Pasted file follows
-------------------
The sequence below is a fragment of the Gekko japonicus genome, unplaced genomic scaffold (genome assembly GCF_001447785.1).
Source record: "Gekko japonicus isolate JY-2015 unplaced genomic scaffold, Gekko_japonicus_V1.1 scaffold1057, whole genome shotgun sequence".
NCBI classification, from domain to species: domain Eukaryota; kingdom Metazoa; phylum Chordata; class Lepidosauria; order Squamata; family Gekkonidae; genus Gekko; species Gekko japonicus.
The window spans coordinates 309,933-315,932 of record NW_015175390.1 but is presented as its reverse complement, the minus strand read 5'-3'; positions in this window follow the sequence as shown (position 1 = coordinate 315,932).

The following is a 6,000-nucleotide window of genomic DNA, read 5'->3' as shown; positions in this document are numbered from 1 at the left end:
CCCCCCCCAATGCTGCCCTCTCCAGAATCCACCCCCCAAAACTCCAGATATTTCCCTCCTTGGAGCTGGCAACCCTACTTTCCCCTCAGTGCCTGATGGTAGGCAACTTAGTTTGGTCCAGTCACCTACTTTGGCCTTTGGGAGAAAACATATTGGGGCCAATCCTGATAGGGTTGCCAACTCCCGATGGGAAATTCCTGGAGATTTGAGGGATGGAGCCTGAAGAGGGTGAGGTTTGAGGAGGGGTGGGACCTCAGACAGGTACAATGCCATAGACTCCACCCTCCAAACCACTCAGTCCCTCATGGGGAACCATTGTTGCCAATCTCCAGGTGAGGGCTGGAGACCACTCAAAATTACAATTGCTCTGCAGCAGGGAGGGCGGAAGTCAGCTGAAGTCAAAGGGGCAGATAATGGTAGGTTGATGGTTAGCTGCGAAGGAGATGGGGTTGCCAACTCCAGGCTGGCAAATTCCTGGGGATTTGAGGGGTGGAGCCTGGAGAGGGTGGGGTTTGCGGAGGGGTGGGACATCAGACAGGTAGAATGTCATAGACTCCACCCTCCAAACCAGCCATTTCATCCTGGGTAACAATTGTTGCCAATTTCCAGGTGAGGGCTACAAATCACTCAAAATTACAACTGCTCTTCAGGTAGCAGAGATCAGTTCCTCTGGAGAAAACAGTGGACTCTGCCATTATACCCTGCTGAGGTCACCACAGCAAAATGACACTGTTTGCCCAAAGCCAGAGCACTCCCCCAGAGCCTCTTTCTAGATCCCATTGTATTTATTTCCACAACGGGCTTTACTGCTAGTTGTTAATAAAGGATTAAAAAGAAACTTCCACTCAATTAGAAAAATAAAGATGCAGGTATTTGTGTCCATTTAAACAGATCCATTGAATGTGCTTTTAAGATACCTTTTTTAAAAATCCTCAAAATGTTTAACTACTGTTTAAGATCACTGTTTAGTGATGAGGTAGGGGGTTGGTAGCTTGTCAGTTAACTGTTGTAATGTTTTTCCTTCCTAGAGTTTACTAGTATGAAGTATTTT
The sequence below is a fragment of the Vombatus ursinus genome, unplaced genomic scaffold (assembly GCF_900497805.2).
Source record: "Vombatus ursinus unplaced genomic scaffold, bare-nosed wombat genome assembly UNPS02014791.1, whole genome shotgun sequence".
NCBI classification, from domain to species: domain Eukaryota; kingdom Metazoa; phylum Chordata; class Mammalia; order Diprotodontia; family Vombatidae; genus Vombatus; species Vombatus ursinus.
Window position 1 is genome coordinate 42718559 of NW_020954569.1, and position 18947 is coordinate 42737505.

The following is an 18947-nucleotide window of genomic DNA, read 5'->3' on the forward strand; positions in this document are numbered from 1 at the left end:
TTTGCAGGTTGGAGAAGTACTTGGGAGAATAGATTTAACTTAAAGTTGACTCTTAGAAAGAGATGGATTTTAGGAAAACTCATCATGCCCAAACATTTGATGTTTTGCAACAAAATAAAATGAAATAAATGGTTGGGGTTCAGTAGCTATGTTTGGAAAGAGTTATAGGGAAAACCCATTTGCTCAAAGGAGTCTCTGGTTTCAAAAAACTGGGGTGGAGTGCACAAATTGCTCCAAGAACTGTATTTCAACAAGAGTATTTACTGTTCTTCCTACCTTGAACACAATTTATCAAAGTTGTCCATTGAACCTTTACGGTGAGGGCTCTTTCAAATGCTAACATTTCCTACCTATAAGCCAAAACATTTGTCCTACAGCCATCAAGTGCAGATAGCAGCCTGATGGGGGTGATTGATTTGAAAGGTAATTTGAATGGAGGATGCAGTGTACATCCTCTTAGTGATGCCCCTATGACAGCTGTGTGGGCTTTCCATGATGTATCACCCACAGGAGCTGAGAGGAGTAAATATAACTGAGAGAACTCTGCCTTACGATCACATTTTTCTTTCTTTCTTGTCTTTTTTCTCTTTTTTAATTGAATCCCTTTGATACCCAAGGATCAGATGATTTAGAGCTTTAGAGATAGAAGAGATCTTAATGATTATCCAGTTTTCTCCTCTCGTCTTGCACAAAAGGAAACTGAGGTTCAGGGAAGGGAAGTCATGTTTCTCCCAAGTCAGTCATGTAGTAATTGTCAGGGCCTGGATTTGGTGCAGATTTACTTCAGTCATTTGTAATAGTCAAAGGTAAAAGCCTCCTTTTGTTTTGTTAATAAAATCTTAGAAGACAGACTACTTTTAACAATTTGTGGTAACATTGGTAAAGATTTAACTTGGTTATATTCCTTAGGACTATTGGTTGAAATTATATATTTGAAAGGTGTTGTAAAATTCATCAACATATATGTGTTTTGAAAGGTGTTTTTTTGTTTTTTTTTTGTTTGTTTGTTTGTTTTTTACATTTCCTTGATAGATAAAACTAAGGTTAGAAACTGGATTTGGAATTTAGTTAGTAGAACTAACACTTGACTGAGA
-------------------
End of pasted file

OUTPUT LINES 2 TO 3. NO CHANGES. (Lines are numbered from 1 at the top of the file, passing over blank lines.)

Source record: "Gekko japonicus isolate JY-2015 unplaced genomic scaffold, Gekko_japonicus_V1.1 scaffold1057, whole genome shotgun sequence".
NCBI classification, from domain to species: domain Eukaryota; kingdom Metazoa; phylum Chordata; class Lepidosauria; order Squamata; family Gekkonidae; genus Gekko; species Gekko japonicus.